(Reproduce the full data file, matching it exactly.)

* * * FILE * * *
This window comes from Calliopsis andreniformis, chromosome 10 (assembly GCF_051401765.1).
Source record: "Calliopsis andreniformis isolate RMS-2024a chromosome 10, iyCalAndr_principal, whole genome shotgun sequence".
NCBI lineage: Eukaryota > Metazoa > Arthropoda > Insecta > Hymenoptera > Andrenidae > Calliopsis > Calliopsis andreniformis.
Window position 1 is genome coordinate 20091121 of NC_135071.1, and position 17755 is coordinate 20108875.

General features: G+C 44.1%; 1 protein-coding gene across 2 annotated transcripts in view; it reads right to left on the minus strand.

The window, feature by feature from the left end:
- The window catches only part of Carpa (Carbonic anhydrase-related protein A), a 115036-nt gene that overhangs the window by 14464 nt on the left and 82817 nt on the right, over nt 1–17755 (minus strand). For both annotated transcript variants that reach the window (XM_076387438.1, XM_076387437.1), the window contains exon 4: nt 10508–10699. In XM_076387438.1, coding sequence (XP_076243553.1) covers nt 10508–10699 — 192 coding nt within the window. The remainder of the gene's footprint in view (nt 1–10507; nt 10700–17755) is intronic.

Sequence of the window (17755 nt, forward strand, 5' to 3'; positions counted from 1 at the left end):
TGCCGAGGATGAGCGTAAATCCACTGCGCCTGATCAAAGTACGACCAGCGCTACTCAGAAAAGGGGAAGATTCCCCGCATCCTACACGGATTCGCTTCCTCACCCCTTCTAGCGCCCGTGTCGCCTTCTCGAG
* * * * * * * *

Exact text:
This window comes from Calliopsis andreniformis, chromosome 10 (assembly GCF_051401765.1).
Source record: "Calliopsis andreniformis isolate RMS-2024a chromosome 10, iyCalAndr_principal, whole genome shotgun sequence".
NCBI lineage: Eukaryota > Metazoa > Arthropoda > Insecta > Hymenoptera > Andrenidae > Calliopsis > Calliopsis andreniformis.
Window position 1 is genome coordinate 20091121 of NC_135071.1, and position 17755 is coordinate 20108875.

General features: G+C 44.1%; 1 protein-coding gene across 2 annotated transcripts in view; it reads right to left on the minus strand.

The window, feature by feature from the left end:
- The window catches only part of Carpa (Carbonic anhydrase-related protein A), a 115036-nt gene that overhangs the window by 14464 nt on the left and 82817 nt on the right, over nt 1–17755 (minus strand). For both annotated transcript variants that reach the window (XM_076387438.1, XM_076387437.1), the window contains exon 4: nt 10508–10699. In XM_076387438.1, coding sequence (XP_076243553.1) covers nt 10508–10699 — 192 coding nt within the window. The remainder of the gene's footprint in view (nt 1–10507; nt 10700–17755) is intronic.

Sequence of the window (17755 nt, forward strand, 5' to 3'; positions counted from 1 at the left end):
TGCCGAGGATGAGCGTAAATCCACTGCGCCTGATCAAAGTACGACCAGCGCTACTCAGAAAAGGGGAAGATTCCCCGCATCCTACACGGATTCGCTTCCTCACCCCTTCTAGCGCCCGTGTCGCCTTCTCGAG